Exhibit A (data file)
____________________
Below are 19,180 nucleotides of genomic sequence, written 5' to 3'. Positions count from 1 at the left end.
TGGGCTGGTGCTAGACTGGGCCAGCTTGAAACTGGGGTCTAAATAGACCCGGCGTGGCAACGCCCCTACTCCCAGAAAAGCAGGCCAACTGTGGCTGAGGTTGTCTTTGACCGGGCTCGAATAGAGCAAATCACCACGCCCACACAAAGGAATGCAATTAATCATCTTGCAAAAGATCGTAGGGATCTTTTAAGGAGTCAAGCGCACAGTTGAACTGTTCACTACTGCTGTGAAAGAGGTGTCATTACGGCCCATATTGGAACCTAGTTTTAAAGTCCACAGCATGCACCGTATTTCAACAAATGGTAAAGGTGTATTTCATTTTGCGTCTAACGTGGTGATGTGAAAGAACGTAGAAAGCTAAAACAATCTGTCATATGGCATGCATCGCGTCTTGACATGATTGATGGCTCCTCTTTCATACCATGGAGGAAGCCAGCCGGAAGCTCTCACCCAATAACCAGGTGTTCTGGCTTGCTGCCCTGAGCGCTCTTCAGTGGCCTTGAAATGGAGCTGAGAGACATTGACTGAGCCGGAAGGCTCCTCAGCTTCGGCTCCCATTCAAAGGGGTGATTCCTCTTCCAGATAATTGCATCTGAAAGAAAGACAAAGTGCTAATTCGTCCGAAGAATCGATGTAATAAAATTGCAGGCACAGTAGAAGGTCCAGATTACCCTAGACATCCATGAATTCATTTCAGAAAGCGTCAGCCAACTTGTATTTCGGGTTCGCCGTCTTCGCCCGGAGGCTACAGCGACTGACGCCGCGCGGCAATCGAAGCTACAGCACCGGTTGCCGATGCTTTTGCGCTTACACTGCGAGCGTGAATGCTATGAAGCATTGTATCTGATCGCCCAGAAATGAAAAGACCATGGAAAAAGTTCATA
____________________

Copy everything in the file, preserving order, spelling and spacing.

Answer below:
Below are 19,180 nucleotides of genomic sequence, written 5' to 3'. Positions count from 1 at the left end.
TGGGCTGGTGCTAGACTGGGCCAGCTTGAAACTGGGGTCTAAATAGACCCGGCGTGGCAACGCCCCTACTCCCAGAAAAGCAGGCCAACTGTGGCTGAGGTTGTCTTTGACCGGGCTCGAATAGAGCAAATCACCACGCCCACACAAAGGAATGCAATTAATCATCTTGCAAAAGATCGTAGGGATCTTTTAAGGAGTCAAGCGCACAGTTGAACTGTTCACTACTGCTGTGAAAGAGGTGTCATTACGGCCCATATTGGAACCTAGTTTTAAAGTCCACAGCATGCACCGTATTTCAACAAATGGTAAAGGTGTATTTCATTTTGCGTCTAACGTGGTGATGTGAAAGAACGTAGAAAGCTAAAACAATCTGTCATATGGCATGCATCGCGTCTTGACATGATTGATGGCTCCTCTTTCATACCATGGAGGAAGCCAGCCGGAAGCTCTCACCCAATAACCAGGTGTTCTGGCTTGCTGCCCTGAGCGCTCTTCAGTGGCCTTGAAATGGAGCTGAGAGACATTGACTGAGCCGGAAGGCTCCTCAGCTTCGGCTCCCATTCAAAGGGGTGATTCCTCTTCCAGATAATTGCATCTGAAAGAAAGACAAAGTGCTAATTCGTCCGAAGAATCGATGTAATAAAATTGCAGGCACAGTAGAAGGTCCAGATTACCCTAGACATCCATGAATTCATTTCAGAAAGCGTCAGCCAACTTGTATTTCGGGTTCGCCGTCTTCGCCCGGAGGCTACAGCGACTGACGCCGCGCGGCAATCGAAGCTACAGCACCGGTTGCCGATGCTTTTGCGCTTACACTGCGAGCGTGAATGCTATGAAGCATTGTATCTGATCGCCCAGAAATGAAAAGACCATGGAAAAAGTTCATA